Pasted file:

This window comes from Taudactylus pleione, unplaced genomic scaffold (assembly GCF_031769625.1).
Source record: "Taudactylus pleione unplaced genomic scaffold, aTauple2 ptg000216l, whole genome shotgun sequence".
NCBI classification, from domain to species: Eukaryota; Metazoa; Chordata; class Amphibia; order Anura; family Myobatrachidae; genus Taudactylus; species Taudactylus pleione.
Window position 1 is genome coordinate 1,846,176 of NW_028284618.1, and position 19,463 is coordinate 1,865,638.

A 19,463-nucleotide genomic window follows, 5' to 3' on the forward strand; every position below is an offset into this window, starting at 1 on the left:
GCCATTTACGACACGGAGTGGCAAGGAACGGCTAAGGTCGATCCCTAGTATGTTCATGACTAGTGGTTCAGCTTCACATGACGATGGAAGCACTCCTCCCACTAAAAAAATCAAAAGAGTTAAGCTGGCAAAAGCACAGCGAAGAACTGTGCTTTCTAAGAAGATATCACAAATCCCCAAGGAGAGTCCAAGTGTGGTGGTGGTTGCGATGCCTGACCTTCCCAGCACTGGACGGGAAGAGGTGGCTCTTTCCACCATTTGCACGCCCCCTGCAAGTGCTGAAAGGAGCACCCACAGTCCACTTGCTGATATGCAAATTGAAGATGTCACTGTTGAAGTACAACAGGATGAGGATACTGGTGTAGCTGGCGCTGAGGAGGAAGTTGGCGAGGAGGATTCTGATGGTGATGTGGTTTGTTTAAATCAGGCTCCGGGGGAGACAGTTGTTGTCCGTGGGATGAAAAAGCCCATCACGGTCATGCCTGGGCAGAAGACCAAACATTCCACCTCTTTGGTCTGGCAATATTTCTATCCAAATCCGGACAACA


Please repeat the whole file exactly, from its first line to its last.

This window comes from Taudactylus pleione, unplaced genomic scaffold (assembly GCF_031769625.1).
Source record: "Taudactylus pleione unplaced genomic scaffold, aTauple2 ptg000216l, whole genome shotgun sequence".
NCBI classification, from domain to species: Eukaryota; Metazoa; Chordata; class Amphibia; order Anura; family Myobatrachidae; genus Taudactylus; species Taudactylus pleione.
Window position 1 is genome coordinate 1,846,176 of NW_028284618.1, and position 19,463 is coordinate 1,865,638.

A 19,463-nucleotide genomic window follows, 5' to 3' on the forward strand; every position below is an offset into this window, starting at 1 on the left:
GCCATTTACGACACGGAGTGGCAAGGAACGGCTAAGGTCGATCCCTAGTATGTTCATGACTAGTGGTTCAGCTTCACATGACGATGGAAGCACTCCTCCCACTAAAAAAATCAAAAGAGTTAAGCTGGCAAAAGCACAGCGAAGAACTGTGCTTTCTAAGAAGATATCACAAATCCCCAAGGAGAGTCCAAGTGTGGTGGTGGTTGCGATGCCTGACCTTCCCAGCACTGGACGGGAAGAGGTGGCTCTTTCCACCATTTGCACGCCCCCTGCAAGTGCTGAAAGGAGCACCCACAGTCCACTTGCTGATATGCAAATTGAAGATGTCACTGTTGAAGTACAACAGGATGAGGATACTGGTGTAGCTGGCGCTGAGGAGGAAGTTGGCGAGGAGGATTCTGATGGTGATGTGGTTTGTTTAAATCAGGCTCCGGGGGAGACAGTTGTTGTCCGTGGGATGAAAAAGCCCATCACGGTCATGCCTGGGCAGAAGACCAAACATTCCACCTCTTTGGTCTGGCAATATTTCTATCCAAATCCGGACAACA